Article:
Thursday, January 30, 2014

Big Names Join LSQC Roster

Sources close to the team have informed me that Craig Garrison, Chris Scholz, Jacob Wilson and Mathieu Gregorie attended Lone Star QC tryouts on Sunday and will be joining the team this spring. The news comes as LSQC, currently ranked #3 in the Coaches Poll, prepares for the first major Southwest tournament of the season, Diamond Cup at Texas State University. LSQC went 8-3 this fall, placing second in the Wolf Pack Classic and Lone Star Cup II, as well as first place at the unofficial Breakfast Taco Tournament. 

Photo by Sue Decker
Garrison, the former captain and star keeper of UTSA, has moved back to his hometown of Austin to make money for his senior year at UTSA and therefore is not eligible to play for UTSA's team this spring. Garrison has been linked with a move to LSQC since December and has practiced with the Austin branch of the Texan community team. "The decision to play with Lone Star became one question" Garrison said, "not play the sport that I'm passionate about for the first time in a year and a half, or play with the best players in the world and win a World Cup?"
Photo by Sue Decker
Freshman chaser Chris Scholtz, a former teammate of Garrison's at UTSA, is unsure of whether he'll be attending UTSA this spring due to personal reasons. Faced with uncertainty about whether he would be able to play with UTSA during the spring season, Scholtz saw an oppurtunity to join Lone Star QC and improve as a player. "The transfer now allows me to begin playing in an entirely new environment," Scholtz said. "Being a freshman on the team, I am clearly the baby of the team, which will only allow me to improve my game for the better by learning the best form, tactics, and great leadership."
Photo by Lauren Carter

Beater/seeker Jacob Wilson, who gained attention at THE Fantasy Tournament and during UTSA's rise this fall, will look to help out LSQC's beating corps. LSQC's male beaters have had trouble this fall and the additions of Wilson and Gregorie, both skilled beaters, could fix some issues. "I do not think that being able to join such an elite team such as LSQC is a chance everyone would be given and I had to take it," Wilson said. "I joined LSQC for one reason and that is to win the World Cup, and I believe we have the talent and experience to do just that."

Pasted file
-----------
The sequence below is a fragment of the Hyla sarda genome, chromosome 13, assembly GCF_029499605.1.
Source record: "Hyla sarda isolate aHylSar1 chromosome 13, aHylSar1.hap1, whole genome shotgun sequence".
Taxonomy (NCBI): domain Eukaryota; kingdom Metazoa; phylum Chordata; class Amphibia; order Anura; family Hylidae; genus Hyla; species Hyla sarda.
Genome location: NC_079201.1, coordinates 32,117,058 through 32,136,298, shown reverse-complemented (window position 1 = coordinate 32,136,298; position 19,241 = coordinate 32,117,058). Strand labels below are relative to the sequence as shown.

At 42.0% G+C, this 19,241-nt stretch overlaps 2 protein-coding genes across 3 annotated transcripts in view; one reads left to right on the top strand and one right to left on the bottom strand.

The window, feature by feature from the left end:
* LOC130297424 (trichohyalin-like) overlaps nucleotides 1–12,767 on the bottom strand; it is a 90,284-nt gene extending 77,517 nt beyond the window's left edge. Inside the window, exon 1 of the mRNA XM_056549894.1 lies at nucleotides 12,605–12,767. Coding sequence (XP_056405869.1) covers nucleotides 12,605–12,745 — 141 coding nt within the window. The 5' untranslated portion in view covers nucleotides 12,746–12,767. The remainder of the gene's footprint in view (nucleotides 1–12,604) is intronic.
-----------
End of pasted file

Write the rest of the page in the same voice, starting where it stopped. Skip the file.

Of course, the losses of three star players from the #10 team in the country raises major questions about that team's future. Despite major rumors floating around that UTSA might not field a team, they will be attending Diamond Cup and Southwest Regionals. Many have wondered whether there might be a leadership problem or conflict within UTSA, but the roster issues are actually centered around personal, health or academic reasons. "Most people would expect that [our transfers] had something to do with UTSA's quidditch team, that there was no chance of a team going to regionals from UTSA or maybe some sort of conflict internally, but that is not at all the case," Scholtz said. "They will have a good team that will be a strong competition for many teams, but sometimes you just get that feeling when you know something is right and it is the move you should make, and this was that feeling for me."